Photographer Joshua Lutz has published a book of his own family photographs. So what you say? Hesitating Beauty documents the slide of his mother into mental illness using family photographs.
Here’s an article at Mother Jones about the book.
The neurologist Oliver Sacks had a book I stopped buying because so many people borrowed it and never gave it back. The book is called the Man who Mistook his Wife for a Hat. These are case studies of people with organic brain disorders and how their malfunctioning brains threw light onto the mysterious processes inside this wonderful organ. There’s a chapter about a painter whose work became increasingly abstract. Sacks observed that this transformation was not the result of any artistic insight but the result of a disorder the artist was suffering. My mother’s hobby business was puppetry and I remember how she started off making complex and balanced marionettes with rather fine control systems. He art ‘evolved’ into increasingly primitive, ill-made stick figures.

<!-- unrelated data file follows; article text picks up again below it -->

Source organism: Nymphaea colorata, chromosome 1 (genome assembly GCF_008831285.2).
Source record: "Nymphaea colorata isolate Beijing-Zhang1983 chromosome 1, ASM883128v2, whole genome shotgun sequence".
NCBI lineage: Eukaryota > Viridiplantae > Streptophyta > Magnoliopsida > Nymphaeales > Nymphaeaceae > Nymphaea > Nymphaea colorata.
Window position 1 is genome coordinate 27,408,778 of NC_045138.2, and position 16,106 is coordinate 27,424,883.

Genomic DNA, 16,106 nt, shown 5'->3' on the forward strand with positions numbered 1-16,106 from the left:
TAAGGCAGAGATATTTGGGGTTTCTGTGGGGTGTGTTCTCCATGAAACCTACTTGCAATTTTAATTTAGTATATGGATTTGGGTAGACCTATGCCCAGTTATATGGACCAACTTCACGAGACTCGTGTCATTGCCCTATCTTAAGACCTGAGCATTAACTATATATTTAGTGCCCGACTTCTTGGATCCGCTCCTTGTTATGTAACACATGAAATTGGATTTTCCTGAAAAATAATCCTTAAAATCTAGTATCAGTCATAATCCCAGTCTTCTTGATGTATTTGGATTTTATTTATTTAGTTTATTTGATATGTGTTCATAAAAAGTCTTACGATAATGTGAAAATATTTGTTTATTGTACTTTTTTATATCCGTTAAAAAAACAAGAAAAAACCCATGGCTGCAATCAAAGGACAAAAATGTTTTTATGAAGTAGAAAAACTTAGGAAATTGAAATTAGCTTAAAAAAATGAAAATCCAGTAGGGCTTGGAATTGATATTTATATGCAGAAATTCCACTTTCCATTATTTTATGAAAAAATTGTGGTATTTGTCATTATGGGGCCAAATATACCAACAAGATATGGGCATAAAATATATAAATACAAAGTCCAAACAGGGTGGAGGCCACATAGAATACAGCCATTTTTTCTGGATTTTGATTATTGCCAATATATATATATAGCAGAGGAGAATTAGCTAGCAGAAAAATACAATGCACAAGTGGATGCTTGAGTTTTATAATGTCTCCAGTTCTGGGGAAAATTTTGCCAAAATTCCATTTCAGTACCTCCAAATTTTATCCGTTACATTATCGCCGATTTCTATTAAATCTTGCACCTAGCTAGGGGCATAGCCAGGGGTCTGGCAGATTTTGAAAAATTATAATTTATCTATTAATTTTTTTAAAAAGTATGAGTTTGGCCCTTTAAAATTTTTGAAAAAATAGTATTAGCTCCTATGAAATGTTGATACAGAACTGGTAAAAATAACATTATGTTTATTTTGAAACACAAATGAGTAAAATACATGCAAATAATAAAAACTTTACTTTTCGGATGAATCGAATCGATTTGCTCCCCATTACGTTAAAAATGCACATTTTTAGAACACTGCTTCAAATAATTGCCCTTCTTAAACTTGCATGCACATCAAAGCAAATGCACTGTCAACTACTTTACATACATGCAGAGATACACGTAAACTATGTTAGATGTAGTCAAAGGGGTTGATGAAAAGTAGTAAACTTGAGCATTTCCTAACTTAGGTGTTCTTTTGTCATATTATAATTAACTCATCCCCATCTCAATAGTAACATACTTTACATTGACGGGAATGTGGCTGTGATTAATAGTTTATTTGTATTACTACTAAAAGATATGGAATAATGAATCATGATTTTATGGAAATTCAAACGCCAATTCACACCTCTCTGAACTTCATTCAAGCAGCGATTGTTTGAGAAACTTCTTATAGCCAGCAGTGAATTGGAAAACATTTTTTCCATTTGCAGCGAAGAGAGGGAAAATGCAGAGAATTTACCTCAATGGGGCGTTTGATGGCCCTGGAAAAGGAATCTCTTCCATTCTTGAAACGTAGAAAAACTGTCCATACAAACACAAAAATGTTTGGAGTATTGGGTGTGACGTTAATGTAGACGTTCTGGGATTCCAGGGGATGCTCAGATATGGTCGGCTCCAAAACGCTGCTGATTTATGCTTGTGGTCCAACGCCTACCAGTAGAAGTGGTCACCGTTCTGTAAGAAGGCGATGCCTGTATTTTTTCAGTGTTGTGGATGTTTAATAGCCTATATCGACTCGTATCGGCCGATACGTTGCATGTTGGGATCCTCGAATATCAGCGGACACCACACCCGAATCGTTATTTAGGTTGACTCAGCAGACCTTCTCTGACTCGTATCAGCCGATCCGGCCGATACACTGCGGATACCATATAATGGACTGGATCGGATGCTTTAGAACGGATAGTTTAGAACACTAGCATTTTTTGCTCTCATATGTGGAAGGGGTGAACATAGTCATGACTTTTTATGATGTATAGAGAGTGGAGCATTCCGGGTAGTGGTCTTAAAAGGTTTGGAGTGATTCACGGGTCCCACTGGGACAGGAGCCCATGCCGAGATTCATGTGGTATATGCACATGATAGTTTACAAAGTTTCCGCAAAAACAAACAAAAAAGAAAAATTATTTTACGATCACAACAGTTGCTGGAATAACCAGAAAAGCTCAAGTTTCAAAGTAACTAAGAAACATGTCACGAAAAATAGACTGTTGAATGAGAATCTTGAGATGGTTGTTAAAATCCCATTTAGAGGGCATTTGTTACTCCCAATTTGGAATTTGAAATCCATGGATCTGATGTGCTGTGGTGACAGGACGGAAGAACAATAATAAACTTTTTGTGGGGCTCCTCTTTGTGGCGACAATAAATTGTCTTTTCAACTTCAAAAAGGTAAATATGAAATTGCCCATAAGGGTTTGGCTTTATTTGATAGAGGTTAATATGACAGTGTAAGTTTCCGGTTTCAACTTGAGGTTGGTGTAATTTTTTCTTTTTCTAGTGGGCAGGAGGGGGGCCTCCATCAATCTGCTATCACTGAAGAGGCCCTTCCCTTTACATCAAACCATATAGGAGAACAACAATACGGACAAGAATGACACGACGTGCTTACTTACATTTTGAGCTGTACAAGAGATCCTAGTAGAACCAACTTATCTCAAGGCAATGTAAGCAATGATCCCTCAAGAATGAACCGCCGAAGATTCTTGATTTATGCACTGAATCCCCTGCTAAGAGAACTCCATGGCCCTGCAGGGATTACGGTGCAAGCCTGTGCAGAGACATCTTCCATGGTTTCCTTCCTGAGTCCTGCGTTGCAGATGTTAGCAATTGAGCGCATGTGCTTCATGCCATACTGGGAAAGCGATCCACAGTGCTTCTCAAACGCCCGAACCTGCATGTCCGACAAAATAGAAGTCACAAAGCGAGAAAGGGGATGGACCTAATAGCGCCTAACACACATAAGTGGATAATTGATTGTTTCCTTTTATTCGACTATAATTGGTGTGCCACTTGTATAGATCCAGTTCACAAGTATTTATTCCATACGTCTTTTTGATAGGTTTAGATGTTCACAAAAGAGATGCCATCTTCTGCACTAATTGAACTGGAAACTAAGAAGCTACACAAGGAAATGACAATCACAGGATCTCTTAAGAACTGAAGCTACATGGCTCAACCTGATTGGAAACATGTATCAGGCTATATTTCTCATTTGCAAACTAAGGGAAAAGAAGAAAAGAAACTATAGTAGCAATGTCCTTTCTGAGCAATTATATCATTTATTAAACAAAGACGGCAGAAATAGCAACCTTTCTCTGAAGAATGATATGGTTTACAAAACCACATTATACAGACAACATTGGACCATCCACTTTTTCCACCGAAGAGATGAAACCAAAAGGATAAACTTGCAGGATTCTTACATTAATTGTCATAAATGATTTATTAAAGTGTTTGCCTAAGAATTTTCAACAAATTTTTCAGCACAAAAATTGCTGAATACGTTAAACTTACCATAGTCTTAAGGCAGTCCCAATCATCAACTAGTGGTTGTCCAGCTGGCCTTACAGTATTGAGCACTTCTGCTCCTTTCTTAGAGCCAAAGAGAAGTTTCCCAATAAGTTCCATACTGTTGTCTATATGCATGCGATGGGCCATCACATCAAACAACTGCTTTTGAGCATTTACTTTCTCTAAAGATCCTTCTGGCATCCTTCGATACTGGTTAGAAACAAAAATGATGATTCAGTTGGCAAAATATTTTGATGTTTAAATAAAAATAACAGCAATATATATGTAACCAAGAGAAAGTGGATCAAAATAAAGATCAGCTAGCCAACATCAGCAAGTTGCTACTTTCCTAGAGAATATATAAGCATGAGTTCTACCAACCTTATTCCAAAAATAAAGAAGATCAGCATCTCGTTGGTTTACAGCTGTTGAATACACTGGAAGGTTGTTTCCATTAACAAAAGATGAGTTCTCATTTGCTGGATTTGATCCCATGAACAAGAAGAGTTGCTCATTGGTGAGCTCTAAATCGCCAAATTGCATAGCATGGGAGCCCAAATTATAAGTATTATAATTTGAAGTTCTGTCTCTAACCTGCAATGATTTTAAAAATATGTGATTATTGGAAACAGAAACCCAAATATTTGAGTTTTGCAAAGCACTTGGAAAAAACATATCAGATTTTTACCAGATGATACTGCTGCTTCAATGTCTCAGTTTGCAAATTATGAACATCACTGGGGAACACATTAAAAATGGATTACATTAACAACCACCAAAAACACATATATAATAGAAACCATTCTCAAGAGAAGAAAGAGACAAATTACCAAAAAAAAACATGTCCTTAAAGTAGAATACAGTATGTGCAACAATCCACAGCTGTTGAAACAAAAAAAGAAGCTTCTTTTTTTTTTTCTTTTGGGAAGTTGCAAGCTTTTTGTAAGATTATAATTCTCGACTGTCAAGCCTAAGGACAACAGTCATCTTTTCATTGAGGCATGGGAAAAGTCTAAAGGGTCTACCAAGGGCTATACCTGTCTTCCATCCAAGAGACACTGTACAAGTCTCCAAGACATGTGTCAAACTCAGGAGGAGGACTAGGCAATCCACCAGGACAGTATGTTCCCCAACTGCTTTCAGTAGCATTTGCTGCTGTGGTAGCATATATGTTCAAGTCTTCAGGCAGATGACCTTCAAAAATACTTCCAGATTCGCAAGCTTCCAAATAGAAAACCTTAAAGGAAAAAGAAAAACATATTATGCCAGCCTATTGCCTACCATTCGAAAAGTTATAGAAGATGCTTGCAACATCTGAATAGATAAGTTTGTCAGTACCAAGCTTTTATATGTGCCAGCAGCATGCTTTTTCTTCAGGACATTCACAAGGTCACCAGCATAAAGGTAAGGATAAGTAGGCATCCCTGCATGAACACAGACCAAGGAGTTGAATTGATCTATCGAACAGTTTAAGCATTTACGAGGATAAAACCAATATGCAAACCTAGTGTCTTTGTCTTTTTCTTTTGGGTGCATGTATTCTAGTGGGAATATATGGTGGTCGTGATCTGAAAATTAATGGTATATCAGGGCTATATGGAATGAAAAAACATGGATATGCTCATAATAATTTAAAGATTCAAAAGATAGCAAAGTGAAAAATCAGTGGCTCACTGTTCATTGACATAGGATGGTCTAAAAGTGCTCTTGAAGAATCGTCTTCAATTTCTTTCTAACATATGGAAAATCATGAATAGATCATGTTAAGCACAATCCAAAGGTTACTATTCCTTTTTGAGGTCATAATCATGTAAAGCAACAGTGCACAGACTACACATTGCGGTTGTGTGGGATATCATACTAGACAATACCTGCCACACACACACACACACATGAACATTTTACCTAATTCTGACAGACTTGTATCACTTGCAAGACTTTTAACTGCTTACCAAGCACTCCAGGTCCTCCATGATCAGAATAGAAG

This, too, was a form of documentation.
My favourite image from the book is visible in the gallery. You can find it at the end. It appears to be a photograph on a pin board, probably from the 1970s from the fabrics, frizzy hair and the film stock. For good or ill, I have cemented in the architecture of my mind an image of Margot Kidder, Carrie Fisher and Margaret (Mad Maggie) Trudeau as a ‘look’ from this period. Why? I guess their breakdowns in the 80s were the fodder for weekend news magazine features when I was an adolescent. Their ‘at home in happier days’ snapshots contrasted with the sensational headlines.